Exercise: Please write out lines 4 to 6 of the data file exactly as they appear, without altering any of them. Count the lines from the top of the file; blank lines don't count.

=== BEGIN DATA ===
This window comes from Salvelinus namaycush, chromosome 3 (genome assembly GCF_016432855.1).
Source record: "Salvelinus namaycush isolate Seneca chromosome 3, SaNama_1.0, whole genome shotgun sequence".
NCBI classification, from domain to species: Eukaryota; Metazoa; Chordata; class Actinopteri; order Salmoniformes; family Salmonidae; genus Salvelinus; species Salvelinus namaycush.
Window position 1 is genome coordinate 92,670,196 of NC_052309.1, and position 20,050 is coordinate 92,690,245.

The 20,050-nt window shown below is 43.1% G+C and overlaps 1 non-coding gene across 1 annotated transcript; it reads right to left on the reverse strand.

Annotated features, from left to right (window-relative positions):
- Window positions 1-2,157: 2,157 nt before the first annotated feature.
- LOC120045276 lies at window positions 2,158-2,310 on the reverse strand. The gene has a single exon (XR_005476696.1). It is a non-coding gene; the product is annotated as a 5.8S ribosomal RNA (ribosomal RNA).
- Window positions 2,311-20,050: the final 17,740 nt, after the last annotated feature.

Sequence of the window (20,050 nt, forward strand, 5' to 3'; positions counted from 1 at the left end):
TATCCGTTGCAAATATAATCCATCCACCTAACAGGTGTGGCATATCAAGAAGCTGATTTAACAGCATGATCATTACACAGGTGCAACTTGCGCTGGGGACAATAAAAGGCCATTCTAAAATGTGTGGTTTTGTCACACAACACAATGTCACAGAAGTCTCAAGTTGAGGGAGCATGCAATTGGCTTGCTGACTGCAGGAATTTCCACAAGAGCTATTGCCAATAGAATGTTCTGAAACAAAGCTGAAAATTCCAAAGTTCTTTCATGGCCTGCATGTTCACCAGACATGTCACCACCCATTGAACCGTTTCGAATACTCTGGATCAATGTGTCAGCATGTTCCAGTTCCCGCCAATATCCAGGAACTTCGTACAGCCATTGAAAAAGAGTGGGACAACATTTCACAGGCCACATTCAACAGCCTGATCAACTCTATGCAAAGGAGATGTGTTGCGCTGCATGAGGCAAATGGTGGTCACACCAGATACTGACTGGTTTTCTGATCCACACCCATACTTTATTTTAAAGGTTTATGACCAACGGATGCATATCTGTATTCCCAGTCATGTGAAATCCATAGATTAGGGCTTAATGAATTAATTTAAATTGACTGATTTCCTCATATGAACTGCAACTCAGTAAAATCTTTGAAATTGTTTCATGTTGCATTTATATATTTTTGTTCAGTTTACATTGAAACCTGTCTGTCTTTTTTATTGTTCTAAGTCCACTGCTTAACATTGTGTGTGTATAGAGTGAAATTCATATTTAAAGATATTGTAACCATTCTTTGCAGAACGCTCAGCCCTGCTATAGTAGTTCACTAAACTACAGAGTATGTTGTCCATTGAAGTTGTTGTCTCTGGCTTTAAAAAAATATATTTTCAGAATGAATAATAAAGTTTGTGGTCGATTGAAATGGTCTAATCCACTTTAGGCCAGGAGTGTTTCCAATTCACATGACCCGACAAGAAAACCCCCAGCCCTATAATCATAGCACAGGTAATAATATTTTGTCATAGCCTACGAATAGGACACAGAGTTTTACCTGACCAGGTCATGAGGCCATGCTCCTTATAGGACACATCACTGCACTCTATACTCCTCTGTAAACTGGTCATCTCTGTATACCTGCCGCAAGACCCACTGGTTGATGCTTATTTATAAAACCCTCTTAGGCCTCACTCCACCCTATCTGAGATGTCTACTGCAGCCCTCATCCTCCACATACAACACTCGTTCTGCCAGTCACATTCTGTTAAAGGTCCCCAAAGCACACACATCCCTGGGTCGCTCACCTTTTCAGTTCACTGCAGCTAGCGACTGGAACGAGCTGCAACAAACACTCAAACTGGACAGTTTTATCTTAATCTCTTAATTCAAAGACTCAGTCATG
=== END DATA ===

Window position 1 is genome coordinate 92,670,196 of NC_052309.1, and position 20,050 is coordinate 92,690,245.

The 20,050-nt window shown below is 43.1% G+C and overlaps 1 non-coding gene across 1 annotated transcript; it reads right to left on the reverse strand.

Annotated features, from left to right (window-relative positions):